Many more companies touted new meats with “grass-fed” animal origins. These included new organic grass-fed beef hot dogs from True Story Foods, San Francisco; new grass-fed varieties of smoked meat sticks from Vermont Smoke & Cure, Hinesburg, Vt.; and grass-fed all-beef hot dogs and dinner sausages from Verde Farms, Boston.
New meatless bratwurst infused with real beer from Seattle’s Elysian Brewing.
PHOTO COURTESY OF: GREENLEAF FOODS SPC (WWW.FIELDROAST.COM)
Some companies emphasize a more direct “better-for-you” message with new products. For example, Murray’s Chickens, South Fallsburg, N.Y., introduced Murray’s Omega 3 IQ Chicken. Officials say the birds eat a patented, all-vegetarian, flaxseed-based diet—instead of traditional corn- and soybean-based feeds. The chickens absorb the Omega-3 fatty acids and better-for-you nutrients, and in turn pass them on to the consumer.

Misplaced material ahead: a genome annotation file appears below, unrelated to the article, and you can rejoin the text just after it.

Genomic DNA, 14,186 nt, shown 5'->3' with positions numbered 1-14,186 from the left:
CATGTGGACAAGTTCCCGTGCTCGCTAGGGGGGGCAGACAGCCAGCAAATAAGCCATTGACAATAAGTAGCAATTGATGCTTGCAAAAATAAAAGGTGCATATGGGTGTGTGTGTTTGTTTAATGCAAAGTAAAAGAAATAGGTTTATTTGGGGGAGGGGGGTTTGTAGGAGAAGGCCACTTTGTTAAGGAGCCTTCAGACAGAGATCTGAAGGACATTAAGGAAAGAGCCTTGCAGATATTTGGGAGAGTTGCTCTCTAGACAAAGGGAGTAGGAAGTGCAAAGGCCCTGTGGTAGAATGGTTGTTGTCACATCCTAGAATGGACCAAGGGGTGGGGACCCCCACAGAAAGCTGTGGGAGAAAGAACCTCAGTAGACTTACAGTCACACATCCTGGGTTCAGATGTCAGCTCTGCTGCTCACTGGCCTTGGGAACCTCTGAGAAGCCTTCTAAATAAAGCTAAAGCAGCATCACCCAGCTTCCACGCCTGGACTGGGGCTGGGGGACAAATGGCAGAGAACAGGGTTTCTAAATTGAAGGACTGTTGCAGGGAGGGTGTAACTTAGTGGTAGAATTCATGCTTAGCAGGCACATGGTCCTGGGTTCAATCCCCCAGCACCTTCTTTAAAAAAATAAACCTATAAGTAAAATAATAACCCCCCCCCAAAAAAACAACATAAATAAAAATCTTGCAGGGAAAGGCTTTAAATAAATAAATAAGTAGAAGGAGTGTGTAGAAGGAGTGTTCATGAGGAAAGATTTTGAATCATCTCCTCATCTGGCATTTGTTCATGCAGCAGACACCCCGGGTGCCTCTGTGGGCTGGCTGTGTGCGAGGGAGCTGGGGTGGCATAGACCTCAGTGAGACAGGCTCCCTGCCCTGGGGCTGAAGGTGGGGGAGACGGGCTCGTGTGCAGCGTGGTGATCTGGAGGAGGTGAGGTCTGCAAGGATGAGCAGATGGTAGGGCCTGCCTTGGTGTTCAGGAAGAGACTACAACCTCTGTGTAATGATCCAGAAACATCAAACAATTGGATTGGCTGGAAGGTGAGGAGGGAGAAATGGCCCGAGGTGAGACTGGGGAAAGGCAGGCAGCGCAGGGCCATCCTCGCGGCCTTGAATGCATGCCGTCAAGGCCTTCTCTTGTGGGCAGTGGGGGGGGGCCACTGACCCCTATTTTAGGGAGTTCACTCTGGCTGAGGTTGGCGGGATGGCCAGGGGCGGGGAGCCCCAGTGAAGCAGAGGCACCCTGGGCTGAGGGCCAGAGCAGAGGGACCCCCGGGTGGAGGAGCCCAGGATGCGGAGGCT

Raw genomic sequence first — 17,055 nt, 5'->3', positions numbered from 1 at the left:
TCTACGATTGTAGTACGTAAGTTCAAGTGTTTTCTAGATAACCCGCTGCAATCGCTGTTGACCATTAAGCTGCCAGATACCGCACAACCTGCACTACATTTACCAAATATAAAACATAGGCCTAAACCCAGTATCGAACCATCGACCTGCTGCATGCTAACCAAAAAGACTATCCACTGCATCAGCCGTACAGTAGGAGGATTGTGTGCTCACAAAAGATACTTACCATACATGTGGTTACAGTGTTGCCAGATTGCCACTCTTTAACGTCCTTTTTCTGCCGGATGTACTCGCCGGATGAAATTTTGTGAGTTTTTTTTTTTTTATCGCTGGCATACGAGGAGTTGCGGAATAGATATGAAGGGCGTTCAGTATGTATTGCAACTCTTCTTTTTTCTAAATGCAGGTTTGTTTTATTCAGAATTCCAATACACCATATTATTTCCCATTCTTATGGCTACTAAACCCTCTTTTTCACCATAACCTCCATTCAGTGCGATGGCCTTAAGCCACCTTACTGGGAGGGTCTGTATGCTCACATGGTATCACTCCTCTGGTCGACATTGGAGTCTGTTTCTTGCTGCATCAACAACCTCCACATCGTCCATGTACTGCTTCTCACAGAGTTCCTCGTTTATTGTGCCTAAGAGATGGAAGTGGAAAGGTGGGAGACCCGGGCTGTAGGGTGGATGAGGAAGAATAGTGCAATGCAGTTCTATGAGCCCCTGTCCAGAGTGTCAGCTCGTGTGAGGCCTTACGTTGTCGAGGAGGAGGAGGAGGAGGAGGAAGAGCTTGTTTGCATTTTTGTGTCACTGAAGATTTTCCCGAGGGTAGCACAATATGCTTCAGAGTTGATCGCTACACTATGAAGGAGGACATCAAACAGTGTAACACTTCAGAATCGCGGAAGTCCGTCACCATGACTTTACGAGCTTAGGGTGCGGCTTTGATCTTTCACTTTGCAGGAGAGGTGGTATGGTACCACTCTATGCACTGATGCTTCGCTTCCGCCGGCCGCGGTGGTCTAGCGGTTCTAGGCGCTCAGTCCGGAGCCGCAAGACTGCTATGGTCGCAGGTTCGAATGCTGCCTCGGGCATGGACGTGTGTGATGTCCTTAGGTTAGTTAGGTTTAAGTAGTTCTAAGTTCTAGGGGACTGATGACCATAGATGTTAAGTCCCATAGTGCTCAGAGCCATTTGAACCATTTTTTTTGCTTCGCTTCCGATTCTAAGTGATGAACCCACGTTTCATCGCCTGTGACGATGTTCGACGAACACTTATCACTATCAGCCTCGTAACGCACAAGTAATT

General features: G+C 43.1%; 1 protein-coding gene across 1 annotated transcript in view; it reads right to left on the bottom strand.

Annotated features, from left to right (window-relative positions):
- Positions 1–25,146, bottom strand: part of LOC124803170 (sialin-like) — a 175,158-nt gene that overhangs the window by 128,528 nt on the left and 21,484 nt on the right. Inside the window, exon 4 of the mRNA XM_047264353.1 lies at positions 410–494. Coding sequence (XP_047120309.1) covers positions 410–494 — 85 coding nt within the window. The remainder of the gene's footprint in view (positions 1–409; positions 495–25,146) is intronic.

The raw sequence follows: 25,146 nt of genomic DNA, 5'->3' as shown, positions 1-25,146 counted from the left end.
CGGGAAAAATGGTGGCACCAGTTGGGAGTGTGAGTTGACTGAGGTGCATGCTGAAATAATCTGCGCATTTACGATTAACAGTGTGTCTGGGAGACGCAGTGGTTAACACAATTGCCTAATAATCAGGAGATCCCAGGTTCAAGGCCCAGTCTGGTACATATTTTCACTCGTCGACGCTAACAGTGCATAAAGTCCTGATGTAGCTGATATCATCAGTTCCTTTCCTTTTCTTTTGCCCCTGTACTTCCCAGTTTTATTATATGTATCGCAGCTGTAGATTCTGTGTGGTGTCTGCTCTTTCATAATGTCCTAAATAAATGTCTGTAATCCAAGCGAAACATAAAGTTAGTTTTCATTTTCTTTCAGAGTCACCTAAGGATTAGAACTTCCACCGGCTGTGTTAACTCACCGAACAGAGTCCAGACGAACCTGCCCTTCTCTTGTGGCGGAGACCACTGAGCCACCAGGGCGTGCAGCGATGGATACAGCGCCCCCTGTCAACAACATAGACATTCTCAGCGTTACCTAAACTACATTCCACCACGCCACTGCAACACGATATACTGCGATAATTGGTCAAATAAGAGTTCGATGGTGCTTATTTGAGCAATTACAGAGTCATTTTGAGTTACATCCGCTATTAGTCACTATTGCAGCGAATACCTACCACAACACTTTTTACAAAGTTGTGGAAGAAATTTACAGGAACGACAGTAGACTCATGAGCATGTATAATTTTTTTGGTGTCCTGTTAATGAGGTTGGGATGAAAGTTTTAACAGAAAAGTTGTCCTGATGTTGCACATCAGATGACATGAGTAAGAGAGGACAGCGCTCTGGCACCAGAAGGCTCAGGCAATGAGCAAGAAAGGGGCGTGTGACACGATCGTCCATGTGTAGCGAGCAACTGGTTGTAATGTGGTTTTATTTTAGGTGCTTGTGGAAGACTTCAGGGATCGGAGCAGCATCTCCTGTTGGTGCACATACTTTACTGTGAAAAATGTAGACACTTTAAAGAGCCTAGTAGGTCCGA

Handy Seafood Inc., Salisbury, Md., used this year’s Seafood Expo North America to introduce a line of “health conscious value-added” seafood items: Salmon Power Burger, Salmon Power Bites, Shrimp Power Burger, and Shrimp Power Bites. Handy’s “Power Foods” contain edamame, spinach, broccoli, lime, scallions, cilantro, sriracha and either Salmon or Shrimp. New 0.5oz bites come in a 12-count pack and 3oz burgers come two per package.
An interesting newer wrinkle on the better-for-you front indeed involves these “blended” items. One of the most interesting new items is a Burger Blend from grass-fed beef processor Teton Waters Ranch, Denver.